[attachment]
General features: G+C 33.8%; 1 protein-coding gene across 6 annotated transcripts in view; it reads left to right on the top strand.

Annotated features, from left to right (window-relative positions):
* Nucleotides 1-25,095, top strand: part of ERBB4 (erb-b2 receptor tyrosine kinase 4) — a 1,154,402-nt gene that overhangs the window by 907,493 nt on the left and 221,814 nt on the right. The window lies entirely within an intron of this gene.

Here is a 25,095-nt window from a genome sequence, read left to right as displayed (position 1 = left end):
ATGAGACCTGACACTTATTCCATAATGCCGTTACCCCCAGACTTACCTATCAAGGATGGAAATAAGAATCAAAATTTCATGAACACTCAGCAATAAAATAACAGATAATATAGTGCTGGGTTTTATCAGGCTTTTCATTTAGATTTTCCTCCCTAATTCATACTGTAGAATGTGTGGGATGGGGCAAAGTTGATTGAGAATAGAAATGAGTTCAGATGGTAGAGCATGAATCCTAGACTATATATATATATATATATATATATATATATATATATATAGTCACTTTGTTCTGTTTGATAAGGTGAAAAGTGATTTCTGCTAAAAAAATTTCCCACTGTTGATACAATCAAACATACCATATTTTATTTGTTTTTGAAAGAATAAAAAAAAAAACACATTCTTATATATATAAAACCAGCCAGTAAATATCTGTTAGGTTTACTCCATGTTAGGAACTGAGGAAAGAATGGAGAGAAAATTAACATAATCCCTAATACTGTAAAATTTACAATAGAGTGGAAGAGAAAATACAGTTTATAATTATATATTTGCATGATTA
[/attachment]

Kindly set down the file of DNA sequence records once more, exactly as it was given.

General features: G+C 33.8%; 1 protein-coding gene across 6 annotated transcripts in view; it reads left to right on the top strand.

Annotated features, from left to right (window-relative positions):
* Nucleotides 1-25,095, top strand: part of ERBB4 (erb-b2 receptor tyrosine kinase 4) — a 1,154,402-nt gene that overhangs the window by 907,493 nt on the left and 221,814 nt on the right. The window lies entirely within an intron of this gene.

Here is a 25,095-nt window from a genome sequence, read left to right as displayed (position 1 = left end):
ATGAGACCTGACACTTATTCCATAATGCCGTTACCCCCAGACTTACCTATCAAGGATGGAAATAAGAATCAAAATTTCATGAACACTCAGCAATAAAATAACAGATAATATAGTGCTGGGTTTTATCAGGCTTTTCATTTAGATTTTCCTCCCTAATTCATACTGTAGAATGTGTGGGATGGGGCAAAGTTGATTGAGAATAGAAATGAGTTCAGATGGTAGAGCATGAATCCTAGACTATATATATATATATATATATATATATATATATATATATAGTCACTTTGTTCTGTTTGATAAGGTGAAAAGTGATTTCTGCTAAAAAAATTTCCCACTGTTGATACAATCAAACATACCATATTTTATTTGTTTTTGAAAGAATAAAAAAAAAAACACATTCTTATATATATAAAACCAGCCAGTAAATATCTGTTAGGTTTACTCCATGTTAGGAACTGAGGAAAGAATGGAGAGAAAATTAACATAATCCCTAATACTGTAAAATTTACAATAGAGTGGAAGAGAAAATACAGTTTATAATTATATATTTGCATGATTA